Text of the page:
The New York Times published an article last month on an interesting new culinary conference, Cook It Raw. The focus of the conference is not the raw foods movement but rather introducing chefs to a variety of traditional agricultural skills and local foods, both protein and vegetable, in the field. A select group of chefs from around the world are invited to to the prestigious, yearly event and flown out to various locales.
“Its guiding idea is to strip cooking to its raw elements: foraging, hunting, fishing, farming and low-tech skills like butchery and cooking over fire. A taste of the wild — hunting deer, gathering mushrooms, pulling wasabi from creek beds — is part of each carefully orchestrated and extensively documented program.”
Each year’s location provides a new set of skills and foods:
“In Lapland, they witnessed the slaughter of a reindeer; on the west coast of Japan, they tried to catch ducks in midair, using traditional nets strung on long poles; here in the Lowcountry, they foraged for yaopon, the only plant native to North America that contains caffeine (Native Americans and early settlers made tea from its leaves). The final event is a grand experimental dinner, with each chef improvising a single course inspired by the local terrain — usually with names like Earth and Sea or Strange Fruit or even Frustrated Mackerel.”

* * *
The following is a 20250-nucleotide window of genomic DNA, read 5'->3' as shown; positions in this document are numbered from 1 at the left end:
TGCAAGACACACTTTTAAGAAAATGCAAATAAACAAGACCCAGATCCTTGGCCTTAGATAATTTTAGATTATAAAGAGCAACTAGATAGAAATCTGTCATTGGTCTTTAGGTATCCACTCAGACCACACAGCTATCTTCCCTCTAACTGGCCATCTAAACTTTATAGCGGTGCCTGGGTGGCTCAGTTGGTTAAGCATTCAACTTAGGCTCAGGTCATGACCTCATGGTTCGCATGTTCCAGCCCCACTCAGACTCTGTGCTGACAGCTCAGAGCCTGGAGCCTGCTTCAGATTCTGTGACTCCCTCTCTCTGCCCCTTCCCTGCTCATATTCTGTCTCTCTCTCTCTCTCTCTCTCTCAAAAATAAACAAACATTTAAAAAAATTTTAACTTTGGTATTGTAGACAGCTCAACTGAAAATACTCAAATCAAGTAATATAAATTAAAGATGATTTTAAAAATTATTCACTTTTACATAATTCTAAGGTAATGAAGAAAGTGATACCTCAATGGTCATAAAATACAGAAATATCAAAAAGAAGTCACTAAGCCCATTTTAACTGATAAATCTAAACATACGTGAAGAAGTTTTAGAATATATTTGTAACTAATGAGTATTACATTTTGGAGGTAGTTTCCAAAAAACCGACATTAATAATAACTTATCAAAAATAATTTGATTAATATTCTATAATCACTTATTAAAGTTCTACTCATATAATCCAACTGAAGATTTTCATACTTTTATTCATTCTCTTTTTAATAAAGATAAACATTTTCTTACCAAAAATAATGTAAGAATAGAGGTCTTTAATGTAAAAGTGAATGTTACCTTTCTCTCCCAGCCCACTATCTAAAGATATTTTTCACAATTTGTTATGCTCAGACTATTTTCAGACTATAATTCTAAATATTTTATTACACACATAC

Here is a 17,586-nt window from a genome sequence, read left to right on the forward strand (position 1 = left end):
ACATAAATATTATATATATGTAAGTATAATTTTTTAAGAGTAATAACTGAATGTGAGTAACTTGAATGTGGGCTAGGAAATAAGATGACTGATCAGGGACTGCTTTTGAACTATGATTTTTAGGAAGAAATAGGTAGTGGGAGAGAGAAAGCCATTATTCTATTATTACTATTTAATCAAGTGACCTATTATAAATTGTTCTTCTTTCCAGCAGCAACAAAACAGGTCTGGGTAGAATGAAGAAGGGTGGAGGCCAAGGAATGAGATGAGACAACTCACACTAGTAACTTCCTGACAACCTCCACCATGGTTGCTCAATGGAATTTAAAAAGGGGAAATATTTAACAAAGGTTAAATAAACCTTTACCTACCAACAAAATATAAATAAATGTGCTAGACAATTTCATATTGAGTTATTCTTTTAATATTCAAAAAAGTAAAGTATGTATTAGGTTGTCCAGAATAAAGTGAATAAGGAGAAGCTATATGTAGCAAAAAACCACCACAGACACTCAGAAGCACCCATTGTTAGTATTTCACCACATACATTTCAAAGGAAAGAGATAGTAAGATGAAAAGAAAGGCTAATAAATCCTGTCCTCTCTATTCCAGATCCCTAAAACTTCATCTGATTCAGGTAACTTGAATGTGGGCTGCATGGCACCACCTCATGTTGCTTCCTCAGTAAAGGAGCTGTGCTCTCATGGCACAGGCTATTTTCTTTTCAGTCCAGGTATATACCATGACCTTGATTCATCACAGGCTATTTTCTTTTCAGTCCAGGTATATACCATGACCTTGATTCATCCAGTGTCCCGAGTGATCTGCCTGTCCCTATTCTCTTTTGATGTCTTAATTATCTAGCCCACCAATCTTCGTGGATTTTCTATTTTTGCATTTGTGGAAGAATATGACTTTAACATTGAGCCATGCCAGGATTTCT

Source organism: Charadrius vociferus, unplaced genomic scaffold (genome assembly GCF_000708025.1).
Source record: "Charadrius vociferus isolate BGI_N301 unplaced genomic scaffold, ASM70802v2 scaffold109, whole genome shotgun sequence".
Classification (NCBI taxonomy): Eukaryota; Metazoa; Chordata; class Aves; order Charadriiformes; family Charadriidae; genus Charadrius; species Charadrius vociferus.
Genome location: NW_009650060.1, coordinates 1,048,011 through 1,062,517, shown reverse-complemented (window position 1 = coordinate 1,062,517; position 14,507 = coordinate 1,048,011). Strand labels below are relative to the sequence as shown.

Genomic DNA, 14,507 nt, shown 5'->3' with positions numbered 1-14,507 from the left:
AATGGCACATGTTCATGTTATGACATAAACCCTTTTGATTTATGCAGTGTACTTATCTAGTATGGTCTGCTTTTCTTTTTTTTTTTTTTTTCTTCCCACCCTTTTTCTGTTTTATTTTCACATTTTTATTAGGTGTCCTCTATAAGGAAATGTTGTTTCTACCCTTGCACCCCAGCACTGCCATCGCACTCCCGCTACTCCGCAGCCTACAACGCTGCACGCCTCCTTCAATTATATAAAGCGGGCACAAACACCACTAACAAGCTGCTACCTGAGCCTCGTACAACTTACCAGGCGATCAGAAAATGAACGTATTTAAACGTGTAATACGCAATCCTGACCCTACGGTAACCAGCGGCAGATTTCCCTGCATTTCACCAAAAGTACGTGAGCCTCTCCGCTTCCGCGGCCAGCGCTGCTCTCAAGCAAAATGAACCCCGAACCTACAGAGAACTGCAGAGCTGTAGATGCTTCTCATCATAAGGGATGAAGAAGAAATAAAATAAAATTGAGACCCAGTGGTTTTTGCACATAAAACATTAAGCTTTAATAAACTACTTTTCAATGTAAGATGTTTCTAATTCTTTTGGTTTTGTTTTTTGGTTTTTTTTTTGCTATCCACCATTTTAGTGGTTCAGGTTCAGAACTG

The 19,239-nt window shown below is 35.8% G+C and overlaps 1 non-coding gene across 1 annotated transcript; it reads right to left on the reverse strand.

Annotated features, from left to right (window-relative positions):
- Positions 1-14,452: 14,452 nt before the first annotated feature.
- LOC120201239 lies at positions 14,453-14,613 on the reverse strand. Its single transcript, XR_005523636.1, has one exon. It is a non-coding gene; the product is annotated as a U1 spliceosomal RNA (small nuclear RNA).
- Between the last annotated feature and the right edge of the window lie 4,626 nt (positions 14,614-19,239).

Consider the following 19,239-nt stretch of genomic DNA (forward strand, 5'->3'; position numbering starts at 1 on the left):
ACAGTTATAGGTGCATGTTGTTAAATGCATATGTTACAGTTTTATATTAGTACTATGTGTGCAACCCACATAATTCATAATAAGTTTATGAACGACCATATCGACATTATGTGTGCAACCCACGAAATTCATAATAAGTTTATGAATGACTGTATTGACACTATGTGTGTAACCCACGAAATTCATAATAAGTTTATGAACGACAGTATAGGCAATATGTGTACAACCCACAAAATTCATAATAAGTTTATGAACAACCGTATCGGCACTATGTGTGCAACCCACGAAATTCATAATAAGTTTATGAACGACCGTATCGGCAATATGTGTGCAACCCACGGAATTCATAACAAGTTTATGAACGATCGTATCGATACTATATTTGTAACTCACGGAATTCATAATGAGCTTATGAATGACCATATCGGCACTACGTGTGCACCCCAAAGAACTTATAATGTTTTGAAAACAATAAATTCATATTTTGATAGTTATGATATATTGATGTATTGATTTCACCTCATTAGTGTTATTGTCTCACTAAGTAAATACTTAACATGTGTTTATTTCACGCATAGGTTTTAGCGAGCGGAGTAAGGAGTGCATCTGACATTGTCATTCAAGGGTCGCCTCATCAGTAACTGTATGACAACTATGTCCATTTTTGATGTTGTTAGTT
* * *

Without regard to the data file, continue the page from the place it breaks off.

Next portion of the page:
Check out the article for more discussion on the conference, the focus on regional and seasonal cooking, and about this year’s location, Charleston, SC.